CBS News Correspondent John Blackstone reports at least ten such letters supposedly written by American soldiers serving in Iraq were sent to hometown papers in various parts of the United States.
One of the letters, signed by Adam Connell, a soldier on duty in Iraq, was published and featured prominently in The Boston Globe.
The letter lists the accomplishments of Connell's regiment: "building a new police force," "re-establishing Kirkuk's fire department," and "children have returned to school."
What it doesn't say is that Connell didn't actually write the letter.
Blackstone reports the words that read like one soldier's bid for hometown understanding - "I am proud of the work we are doing here in Iraq and I hope all of your readers are as well" - are actually a form letter sent to newspapers from West Virginia to California, attributed to soldiers from each newspaper's local area.
Pentagon sources say the commander of the battalion where the letter originated describes it as a group effort - written by several soldiers - which is an extension of what's called the "hometown news release program."
Connell's mother, Amy Connell, doesn't find it hard to believe that he might not have written the letter.
"It is not his type of writing, actually," Connell told CBS News. "He's 20 years old and I think he's a little bit busy right now to be writing a letter."
Writing style was also a tip-off for Timothy Deaconson, who thought the letter attributed to his son, Pfc. Nick Deaconson of Buckley, W. Va., was unusual but nonetheless telephoned him to congratulate him on getting his letter printed in the paper.
"When I told him he wrote such a good letter, he said: 'What letter?'" said Timothy Deaconson, in an interview with Gannett News Service.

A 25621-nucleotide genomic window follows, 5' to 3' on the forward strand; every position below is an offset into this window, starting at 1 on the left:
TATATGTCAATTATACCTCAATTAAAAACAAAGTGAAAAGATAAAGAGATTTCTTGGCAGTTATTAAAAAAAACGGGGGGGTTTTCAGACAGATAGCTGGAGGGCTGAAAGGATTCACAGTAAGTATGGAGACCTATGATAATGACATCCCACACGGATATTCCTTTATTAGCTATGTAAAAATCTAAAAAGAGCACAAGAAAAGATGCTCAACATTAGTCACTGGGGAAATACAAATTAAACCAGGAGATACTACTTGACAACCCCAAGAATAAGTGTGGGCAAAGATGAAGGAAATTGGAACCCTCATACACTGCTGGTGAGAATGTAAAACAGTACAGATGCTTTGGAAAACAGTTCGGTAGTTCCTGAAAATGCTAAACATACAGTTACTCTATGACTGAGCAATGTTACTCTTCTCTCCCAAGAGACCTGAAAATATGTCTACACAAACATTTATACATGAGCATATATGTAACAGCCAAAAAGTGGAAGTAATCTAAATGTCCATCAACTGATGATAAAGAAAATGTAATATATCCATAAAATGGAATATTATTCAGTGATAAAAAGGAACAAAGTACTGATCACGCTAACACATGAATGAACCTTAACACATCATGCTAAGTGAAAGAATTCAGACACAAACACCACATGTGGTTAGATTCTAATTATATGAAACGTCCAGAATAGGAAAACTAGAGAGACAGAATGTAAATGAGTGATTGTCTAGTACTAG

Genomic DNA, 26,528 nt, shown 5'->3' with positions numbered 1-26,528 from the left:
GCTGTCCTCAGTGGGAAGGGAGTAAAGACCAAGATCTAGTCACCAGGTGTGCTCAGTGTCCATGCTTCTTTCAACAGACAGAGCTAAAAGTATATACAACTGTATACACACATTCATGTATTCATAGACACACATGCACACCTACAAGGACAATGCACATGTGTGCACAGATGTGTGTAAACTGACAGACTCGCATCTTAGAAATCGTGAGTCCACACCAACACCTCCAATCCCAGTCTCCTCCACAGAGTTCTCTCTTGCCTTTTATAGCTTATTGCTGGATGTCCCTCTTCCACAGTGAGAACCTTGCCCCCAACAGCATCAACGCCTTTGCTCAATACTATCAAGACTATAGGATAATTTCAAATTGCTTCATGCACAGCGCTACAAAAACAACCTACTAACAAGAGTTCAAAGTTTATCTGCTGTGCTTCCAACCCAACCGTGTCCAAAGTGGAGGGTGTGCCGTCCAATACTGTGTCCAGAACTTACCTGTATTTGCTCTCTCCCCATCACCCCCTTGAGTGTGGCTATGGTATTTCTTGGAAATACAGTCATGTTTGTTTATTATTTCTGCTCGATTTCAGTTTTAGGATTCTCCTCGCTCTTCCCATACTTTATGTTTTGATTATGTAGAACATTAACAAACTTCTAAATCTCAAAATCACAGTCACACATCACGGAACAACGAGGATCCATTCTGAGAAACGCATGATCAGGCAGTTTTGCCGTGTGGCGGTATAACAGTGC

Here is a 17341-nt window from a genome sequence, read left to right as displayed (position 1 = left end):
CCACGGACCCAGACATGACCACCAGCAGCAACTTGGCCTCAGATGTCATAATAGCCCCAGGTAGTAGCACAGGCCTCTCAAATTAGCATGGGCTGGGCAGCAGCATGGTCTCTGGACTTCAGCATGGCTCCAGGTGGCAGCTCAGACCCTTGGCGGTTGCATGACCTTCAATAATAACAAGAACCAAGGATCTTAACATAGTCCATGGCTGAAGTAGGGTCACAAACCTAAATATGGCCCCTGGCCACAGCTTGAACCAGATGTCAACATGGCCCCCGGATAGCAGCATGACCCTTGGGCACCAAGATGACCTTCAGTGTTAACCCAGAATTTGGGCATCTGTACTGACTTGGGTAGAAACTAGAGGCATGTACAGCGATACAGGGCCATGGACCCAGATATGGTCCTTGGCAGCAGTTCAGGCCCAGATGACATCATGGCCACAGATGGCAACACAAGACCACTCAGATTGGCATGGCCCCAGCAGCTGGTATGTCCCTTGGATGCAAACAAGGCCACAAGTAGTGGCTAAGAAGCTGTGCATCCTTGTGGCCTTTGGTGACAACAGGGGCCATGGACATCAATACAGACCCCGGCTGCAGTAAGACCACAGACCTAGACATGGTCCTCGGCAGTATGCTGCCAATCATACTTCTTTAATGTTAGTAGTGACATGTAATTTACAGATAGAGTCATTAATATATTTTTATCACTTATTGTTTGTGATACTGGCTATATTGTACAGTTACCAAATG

Six soldiers whose names appear on letters published in different papers told Gannett that they knew of the letters and agreed with their substance, but hadn't written them.
An Army spokesman contacted by Gannett said he had been told the letter was written by a soldier, though he did not know the identity of the author.
"When he asked other soldiers in his unit to sign it, they did," said Sgt. Todd Oliver of the 173rd Airborne Brigade. "Someone, somewhere along the way, took it upon themselves to mail it to the various editors of newspapers across the country."
Another purported letter writer contacted by Gannett, Sgt. Shawn Grueser of Poca, W.Va., said he spoken to a military public affairs officer about the situation in Iraq for what he believed was a press release to be sent to his local newspaper.
Grueser said that while he shared the viewpoint expressed in the letter, he was uncomfortable with the fact that the letter did not contain his own words.
"It makes it look like you cheated on a test, and everybody got the same grade," Grueser told Gannett.
The five-paragraph letter praises the U.S. effort in Iraq. For example, letters supposedly written by different soldiers showed up the Tulare (Calif.) Advance-Register and the Boston Globe within two days of each other last month. Here's how the letters describe - in identical language - the situation in Kirkuk, Iraq:
"Kirkuk is a hot and dusty city of just over a million people. The majority of the city has welcomed our presence with open arms. After nearly five months here, the people still come running from their homes, in the 110-degree heat, waving to us as our troops drive by on daily patrols of the city. Children smile and run up to shake hands, and in broken English, shout, 'Thank you, mister.'"
Kelli Marshall, whose son Jason Marshall's name is on a letter published in the Mountain View Telegraph in New Mexico, says what the letter says is more important than the signature.
"The letter is consistent with things my son has told me on the telephone that he has done," said Mrs. Marshall. "So I don't have any reason to believe he didn't have a hand in writing it."
No matter who wrote the letter, some family members waiting for loved ones on duty in Iraq say they are glad that the story of success it tells is being told.